SFF Noir: The A. Merritt and Leigh Brackett Connection
June 19, 2015
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I got my last Appendix N book in the mail the other day. I look at that stack of books and I have no idea what’s in store for me here. It’s both exciting and daunting at the same time. I really can’t wait to tear into these!
Probably the hardest thing about keeping the survey going is the temptation to just stop, pick an author or two, and just read every single thing that they wrote. Roger Zelazny’s Amber series was the first one to really do that to me, but I tell you… it’s hard going day by day not having read every John Carter of Mars story that’s ever been written…!
Surprisingly enough, it’s not the big guns that make me want to do that. I mean, I see letters in early issues of The Dragon from people that know more about Lovecraft than I do about Car Wars. My eyes just glaze over when I read them, too. It’s hard for me to care that much. As far as he goes, I happy just to know the overall gist of his work and where exactly gamers tend to get him wrong when they invoke what they think of as “Lovecraftian” elements. That puts me in kind of a weird place compared to all the other Lovecraft fans out there.
You see, I’m far more interested in the people that played into making a Lovecraft even possible and who don’t get near the same level of attention that he does nowadays. Lord Dunsany’s influence is of course well known to the fanatics, but the idea that Lovecraft’s signature story was, to a real extent, A. Merritt fan fiction is something that I think deserves a lot more investigation. And a lot of people will naturally compare Leigh Bracket to the giants of the field, Edgar Rice Burroughs and Robert E. Howard. But I see her more as being the apotheosis of what A. Merritt working towards.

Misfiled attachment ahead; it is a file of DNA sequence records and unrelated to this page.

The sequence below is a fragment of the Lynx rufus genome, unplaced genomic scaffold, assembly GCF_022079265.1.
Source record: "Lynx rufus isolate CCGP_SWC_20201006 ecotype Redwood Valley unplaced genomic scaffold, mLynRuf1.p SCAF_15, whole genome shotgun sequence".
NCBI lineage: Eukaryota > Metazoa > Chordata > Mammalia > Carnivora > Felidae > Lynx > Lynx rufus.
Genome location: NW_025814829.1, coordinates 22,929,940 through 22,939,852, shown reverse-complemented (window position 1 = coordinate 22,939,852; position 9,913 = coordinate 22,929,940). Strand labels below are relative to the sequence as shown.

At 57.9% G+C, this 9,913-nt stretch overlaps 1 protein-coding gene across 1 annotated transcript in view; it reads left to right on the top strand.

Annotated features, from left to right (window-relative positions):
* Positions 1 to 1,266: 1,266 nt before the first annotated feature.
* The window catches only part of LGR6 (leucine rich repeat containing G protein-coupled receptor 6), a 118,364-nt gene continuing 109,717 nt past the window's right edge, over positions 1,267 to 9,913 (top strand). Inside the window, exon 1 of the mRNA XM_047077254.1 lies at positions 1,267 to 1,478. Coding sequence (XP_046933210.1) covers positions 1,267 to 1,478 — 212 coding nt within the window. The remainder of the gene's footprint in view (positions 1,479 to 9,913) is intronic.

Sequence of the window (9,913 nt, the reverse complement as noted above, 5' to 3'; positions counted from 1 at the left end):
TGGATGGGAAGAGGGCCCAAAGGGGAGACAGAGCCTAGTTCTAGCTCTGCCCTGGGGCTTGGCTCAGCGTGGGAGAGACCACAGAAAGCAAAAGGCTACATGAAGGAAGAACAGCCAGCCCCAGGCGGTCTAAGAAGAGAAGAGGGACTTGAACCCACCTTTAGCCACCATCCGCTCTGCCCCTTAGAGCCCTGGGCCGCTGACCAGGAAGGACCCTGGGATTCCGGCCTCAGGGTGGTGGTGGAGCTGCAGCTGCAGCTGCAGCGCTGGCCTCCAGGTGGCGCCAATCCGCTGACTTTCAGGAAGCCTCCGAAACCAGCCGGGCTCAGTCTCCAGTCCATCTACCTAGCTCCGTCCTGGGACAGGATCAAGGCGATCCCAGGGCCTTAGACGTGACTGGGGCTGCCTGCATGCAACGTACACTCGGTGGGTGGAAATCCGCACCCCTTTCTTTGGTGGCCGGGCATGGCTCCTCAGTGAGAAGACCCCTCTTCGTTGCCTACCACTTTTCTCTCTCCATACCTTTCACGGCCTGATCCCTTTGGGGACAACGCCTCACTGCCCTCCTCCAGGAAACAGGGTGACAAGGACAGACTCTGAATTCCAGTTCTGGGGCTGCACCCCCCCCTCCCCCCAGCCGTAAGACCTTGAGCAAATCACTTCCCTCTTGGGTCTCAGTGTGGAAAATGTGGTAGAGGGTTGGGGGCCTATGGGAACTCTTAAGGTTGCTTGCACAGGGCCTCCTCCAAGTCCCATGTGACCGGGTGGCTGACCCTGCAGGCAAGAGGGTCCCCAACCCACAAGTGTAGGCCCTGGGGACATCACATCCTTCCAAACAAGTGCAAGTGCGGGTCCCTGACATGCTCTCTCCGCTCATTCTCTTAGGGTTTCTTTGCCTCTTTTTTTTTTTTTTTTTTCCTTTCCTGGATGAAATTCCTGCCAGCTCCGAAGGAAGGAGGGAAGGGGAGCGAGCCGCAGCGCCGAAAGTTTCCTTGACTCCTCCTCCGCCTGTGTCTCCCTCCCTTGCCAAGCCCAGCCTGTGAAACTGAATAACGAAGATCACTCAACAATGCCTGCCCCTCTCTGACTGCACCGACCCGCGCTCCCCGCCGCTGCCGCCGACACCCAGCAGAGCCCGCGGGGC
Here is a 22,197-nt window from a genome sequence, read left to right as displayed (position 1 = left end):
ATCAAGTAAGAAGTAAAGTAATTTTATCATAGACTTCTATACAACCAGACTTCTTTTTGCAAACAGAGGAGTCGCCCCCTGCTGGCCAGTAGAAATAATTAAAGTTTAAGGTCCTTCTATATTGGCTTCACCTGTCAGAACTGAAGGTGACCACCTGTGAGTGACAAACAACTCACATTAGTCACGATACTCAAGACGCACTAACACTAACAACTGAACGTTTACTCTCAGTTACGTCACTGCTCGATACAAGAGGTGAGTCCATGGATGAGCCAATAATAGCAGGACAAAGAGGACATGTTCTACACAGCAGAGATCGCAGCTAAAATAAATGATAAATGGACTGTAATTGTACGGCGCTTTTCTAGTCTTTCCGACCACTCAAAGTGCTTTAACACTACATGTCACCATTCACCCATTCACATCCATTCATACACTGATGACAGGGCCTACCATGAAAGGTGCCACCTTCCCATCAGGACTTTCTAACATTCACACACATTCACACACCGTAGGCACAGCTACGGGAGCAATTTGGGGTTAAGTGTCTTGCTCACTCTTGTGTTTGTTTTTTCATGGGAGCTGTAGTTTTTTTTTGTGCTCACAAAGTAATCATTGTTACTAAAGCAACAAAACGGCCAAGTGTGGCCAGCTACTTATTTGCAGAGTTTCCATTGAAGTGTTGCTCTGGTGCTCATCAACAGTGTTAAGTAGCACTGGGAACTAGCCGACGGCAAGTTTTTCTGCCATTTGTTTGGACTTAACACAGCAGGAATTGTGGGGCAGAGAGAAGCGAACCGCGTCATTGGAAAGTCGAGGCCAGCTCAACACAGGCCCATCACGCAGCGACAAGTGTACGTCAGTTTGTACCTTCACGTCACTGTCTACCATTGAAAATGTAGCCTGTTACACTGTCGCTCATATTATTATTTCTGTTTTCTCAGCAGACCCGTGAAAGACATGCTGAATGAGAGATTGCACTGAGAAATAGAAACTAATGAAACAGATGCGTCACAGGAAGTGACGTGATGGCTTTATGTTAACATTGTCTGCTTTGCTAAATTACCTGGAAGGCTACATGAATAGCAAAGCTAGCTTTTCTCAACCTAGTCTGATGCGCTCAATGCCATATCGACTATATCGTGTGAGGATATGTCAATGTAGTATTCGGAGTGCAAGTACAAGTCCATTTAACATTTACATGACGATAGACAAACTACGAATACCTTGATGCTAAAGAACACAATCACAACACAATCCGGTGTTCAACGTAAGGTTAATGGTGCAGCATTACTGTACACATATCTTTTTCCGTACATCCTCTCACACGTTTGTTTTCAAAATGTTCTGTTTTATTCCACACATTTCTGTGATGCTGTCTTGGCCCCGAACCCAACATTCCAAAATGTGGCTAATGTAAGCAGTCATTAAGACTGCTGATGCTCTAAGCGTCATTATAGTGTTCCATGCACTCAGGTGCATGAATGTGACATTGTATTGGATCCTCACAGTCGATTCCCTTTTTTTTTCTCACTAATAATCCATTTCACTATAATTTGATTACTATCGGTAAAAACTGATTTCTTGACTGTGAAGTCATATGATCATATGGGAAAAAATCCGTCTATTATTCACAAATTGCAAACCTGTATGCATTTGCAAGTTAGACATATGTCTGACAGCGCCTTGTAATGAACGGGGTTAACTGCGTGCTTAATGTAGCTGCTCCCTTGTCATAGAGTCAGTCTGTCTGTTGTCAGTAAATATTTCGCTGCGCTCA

So those are the two Appendix N authors that I most want to just stop everything to read and read and read and read: A. Merritt and Leigh Brackett. There is this whole world of science fiction and fantasy that reads like “The Big Sleep” is or is about the become the standard for how to tell a story. It doesn’t strike me as being old fashioned at all when I read it. After all, this is exactly the sort of work that inspired many of the blockbuster movies that I grew up with. At this point, though, I kind of would rather get it straight from the masters that made the foundational works that are still worth invoking even after all these years.
And thanks to Amazon and Project Gutenberg, I can finally get copies of all this stuff without too much hassle. There’s never been a better time to be a fan of science fiction and fantasy fiction…!